Deepavali, also known as Diwali, is celebrated as a day when good triumphs over evil – the victory of Lord Krishna over the demon Narakasuran and the victory of Lord Rama over the demon king Ravana. It is also a day when families and friends come together. We gather at our family home, pray to our ancestors and enjoy a feast both for our eyes (read: fireworks and new colourful clothes) as well as for our stomachs (food!). We usually share our past experiences with our loved ones and plan our future at these gatherings.
Deepavali is also a time for us to light up our minds and hearts, freeing ourselves of ignorance, hatred and bigotry while embracing compassion, forgiveness and wisdom. Family and friends come together, lighting up one another’s life with laughter and joy. This is why Deepavali is known as the Festival of Lights.
People from different countries celebrate it differently. Let’s take a peek at some of these countries.
Hindus in Malaysia start their day at dawn with the traditional oil bath and wear new clothes. After a prayer session at home and/or temple, the entire family (including extended family members) enjoy a sumptuous breakfast of traditional fare like idli and tosai with a variety of chutney and curries – chicken, mutton and sometimes, even turkey. Then, in the usual Malaysian hospitality, friends and neighbours are invited to open houses to enjoy scrumptious food and great company. At night, oil lamps and fireworks are lit to make sure that the darkest night of the year is as bright as possible.
Our neighbours down south celebrate the Festival of Lights in many ways that are similar to us, but the celebrations are centered at Little India along Serangoon Road. On the holy day, people offer prayers at the temples, which number more than 18. There will also be a fair with cultural performances to be enjoyed by both locals and tourists.
Diwali is celebrated as Lam Kriyongh in Thailand. It is celebrated modestly with people greeting each other happy returns of the day and sharing sweets. They make lamps out of banana leaves and place candles, coin and incense on it. These lamps are set afloat on rivers and look pretty at night.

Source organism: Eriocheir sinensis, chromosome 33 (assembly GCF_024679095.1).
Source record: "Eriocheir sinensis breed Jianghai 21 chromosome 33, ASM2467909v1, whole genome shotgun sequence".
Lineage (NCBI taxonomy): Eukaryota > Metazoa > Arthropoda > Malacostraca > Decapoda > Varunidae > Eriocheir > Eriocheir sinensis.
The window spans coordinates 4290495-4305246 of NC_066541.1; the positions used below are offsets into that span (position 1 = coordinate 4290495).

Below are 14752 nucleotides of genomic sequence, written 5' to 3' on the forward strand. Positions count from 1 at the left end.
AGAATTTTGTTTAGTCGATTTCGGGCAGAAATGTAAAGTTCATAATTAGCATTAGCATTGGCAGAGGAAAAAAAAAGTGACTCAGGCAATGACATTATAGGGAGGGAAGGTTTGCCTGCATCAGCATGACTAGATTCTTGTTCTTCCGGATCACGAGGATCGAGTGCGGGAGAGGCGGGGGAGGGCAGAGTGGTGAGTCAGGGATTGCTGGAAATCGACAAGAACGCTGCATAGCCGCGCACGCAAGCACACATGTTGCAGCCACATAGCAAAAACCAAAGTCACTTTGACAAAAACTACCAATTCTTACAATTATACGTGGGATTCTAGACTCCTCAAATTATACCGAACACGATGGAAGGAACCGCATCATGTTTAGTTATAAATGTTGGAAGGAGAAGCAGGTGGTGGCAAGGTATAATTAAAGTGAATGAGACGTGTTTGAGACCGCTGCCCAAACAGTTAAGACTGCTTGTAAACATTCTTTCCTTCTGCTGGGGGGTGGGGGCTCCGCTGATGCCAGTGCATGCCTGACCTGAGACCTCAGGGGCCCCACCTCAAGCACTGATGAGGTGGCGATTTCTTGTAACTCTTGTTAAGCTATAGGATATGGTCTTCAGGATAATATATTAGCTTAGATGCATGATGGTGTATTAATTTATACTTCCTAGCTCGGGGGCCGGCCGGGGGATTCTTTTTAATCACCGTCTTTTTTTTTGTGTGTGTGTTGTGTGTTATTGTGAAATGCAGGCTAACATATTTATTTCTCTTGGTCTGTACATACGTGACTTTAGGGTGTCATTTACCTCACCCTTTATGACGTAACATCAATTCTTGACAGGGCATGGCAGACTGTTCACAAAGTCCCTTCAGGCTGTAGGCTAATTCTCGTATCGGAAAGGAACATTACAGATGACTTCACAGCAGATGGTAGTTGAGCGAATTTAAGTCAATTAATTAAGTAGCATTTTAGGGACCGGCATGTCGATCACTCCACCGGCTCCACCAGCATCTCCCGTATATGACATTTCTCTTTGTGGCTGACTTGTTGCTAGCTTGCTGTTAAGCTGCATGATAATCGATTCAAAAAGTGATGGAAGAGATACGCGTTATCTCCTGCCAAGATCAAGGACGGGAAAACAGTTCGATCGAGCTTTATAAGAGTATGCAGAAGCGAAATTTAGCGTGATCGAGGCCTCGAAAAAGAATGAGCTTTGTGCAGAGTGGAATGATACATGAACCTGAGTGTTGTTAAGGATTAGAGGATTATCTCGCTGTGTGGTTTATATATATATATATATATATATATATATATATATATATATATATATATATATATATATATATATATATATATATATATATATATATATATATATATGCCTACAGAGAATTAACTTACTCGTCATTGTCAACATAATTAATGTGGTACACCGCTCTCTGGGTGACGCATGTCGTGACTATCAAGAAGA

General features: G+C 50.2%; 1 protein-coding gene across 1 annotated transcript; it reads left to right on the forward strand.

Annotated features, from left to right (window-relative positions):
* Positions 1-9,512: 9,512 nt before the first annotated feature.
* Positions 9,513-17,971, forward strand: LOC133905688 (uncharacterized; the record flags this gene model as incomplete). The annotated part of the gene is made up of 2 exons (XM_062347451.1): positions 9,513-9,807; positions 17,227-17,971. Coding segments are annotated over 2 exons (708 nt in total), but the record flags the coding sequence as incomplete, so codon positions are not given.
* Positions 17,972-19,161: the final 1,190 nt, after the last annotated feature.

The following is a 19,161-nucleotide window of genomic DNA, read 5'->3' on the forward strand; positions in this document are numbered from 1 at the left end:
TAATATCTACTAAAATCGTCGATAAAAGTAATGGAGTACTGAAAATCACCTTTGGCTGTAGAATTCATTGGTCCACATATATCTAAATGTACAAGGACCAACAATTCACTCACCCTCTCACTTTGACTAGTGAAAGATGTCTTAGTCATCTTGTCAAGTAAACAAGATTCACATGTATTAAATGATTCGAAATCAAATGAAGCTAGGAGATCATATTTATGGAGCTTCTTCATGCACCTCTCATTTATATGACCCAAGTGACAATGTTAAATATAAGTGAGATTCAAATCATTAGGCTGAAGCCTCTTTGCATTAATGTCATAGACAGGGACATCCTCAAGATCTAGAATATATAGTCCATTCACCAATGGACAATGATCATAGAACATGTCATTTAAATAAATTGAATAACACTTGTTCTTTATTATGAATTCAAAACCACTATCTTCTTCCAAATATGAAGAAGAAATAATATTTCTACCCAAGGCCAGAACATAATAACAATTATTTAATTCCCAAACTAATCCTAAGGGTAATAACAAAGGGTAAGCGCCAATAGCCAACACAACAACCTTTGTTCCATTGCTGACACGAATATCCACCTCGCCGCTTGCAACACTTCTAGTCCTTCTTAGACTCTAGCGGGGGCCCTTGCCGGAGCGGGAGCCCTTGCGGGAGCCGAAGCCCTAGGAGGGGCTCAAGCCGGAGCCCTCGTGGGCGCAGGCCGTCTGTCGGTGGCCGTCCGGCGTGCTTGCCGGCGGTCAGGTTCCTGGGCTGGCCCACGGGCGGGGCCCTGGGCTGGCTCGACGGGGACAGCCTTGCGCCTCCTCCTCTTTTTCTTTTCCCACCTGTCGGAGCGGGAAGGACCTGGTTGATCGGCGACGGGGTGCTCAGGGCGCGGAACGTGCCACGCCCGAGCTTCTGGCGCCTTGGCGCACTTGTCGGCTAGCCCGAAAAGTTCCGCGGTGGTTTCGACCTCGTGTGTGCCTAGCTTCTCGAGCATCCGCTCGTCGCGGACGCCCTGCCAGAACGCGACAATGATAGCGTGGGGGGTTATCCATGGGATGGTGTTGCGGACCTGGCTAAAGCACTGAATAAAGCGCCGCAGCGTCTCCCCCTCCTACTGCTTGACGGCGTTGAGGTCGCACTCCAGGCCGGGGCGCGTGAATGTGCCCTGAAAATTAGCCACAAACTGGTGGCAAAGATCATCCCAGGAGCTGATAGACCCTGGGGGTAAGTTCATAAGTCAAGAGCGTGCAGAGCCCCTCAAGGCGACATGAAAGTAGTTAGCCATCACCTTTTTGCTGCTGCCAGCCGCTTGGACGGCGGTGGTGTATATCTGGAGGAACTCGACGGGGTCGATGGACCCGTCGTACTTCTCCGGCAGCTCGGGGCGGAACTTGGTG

Celebrations go on for 5 days! The whole country goes into a frenzy of shopping for clothes, food, decoration items and fireworks. Most houses have colourful floor designs called rangoli at their entrance, and they lit up with earthern lamps or diya at night. Family and friends visit one another and give boxes of sweets like ladoo, gulab jamun, halwa, barfi and peda. Special prayers are held at homes and temples.
Diwali is known as Tihar in Nepal and is also celebrated for 5 days, but with a difference. This is a time for reverence not only to the Gods and fellow human beings, but also to animals that have a close relationship with humans. The first day is for giving food and other offerings to that ward off grief and death. The second day is dedicated to dogs, as they are messengers for Lord Yama, the God of Death. On the third day, cows are garlanded and fed with the best grass. The evening is a time for giving thanks to Lakshmi, the goddess of wealth, through joyous music and dance. Homes are lit up with oil lamps and fireworks take to the skies, while groups of young boys and girls dance and sing from home to home in exchange for money, fruits and a special bread called Selroti. On the fourth day, which is the first day of the Nepal Sambat calendar year, some people worship the oxen while others worship the Govardhan Mountain. The fifth day is for sisters to pray for their brothers’ long life and thank the brothers for protecting them.
Diwali is important in Sri Lanka as it’s the place where Lord Rama conquers the demon king Ravana as mentioned in the epic of Ramayana. People make toys of enamel and figurines of crystal sugar called Misiri. They also light oil lamps and burn crackers in the evening. A large meal is prepared and enjoyed.
Trinidad & Tobago